Glasgow taxi drivers ask for funds to meet new Low Emission Zone standards

From 1 June 2023, Glasgow’s Low Emission Zone (LEZ) will come into force, and all vehicles entering the city centre zone area will need to meet the less-polluting emission standards or face a penalty charge notice (PCN).

The LEZ will cover an area of the city centre bounded by the M8 motorway to the north and west, the River Clyde to the south, and Saltmarket/High Street to the east. Non-compliant vehicles entering the zone will be identified using automatic number plate recognition (ANPR) cameras.

“Although we’ve made good progress in recent years to improve Glasgow’s air quality, harmful nitrogen dioxide is being recorded in our city centre at levels that do not meet the legal requirements,” according to the city’s authorities. “As the main source of this harmful pollutant is from road traffic, Glasgow’s Low Emission Zone is an essential measure to improve air quality and help protect public health, especially for those most vulnerable.”

Emission standards for LEZs in Scotland have been set nationally, and vehicles powered by alternative fuels, including LPG, CNG and electrics, meet the standards and are allowed to access the zones.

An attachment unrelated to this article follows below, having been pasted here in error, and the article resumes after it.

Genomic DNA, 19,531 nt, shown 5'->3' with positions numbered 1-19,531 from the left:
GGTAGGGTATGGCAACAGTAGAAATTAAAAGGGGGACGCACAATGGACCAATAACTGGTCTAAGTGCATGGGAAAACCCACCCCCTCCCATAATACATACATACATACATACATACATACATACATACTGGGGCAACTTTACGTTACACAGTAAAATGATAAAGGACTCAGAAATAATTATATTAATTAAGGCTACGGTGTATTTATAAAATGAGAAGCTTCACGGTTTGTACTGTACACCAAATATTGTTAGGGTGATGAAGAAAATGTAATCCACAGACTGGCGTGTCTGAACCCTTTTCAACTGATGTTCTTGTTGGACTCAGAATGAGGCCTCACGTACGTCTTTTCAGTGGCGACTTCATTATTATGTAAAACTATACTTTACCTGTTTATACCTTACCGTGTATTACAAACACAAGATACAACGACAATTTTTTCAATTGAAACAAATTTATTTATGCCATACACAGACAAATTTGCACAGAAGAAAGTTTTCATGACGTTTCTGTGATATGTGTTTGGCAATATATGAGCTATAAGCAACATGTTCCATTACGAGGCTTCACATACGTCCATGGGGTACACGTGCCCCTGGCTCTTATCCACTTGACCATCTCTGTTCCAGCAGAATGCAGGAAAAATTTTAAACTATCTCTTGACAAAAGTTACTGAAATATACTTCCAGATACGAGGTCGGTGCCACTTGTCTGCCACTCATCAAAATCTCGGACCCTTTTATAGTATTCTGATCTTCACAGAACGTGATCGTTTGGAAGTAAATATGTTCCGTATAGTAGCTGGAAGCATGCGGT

In this regard, many taxis in the city do not meet the requirements and could stop their activity. A spokesperson for Glasgow Taxis said: “Finance – almost all taxi operators surveyed said being unable to access suitable finance was the main reason they would be forced to leave the trade.

“There is also a lack of used compliant taxis available on the market. The only choice of new vehicle is around £70,000. Drivers were required to finance that having just about survived coming through a pandemic.

“Some drivers have opted to modify their taxis to meet the standards. For the LPG conversion, the investment from the operator is around £2,000, and there’s about £10,000 of a grant. That requires to be kept for a further three years.

“And, at the completion of that three years, it’s still a significant age of vehicle, which is why Glasgow Taxis suggests that that whole funding gets relooked at.

“If we had significantly more time to meet the requirements, and more creative funding solutions available to our operators and drivers, not only would we help Glasgow fulfil its LEZ ambitions but we would at the same time ensure Glasgow can enjoy a sizeable and healthy taxi trade for future years.”

According to the Energy Saving Trust, which help businesses within a 20km radius of the four LEZs in Scotland (Edinburgh, Glasgow, Aberdeen and Dundee) to retrofit their non-compliant vehicles, the Low Emission Zone Retrofit Fund is closed. Due to high demand for the fund, the full allocation of funds for the financial year 2022-23 have been issued and they are unable to accept further applications.

Source: Glasgow World

12 April 2023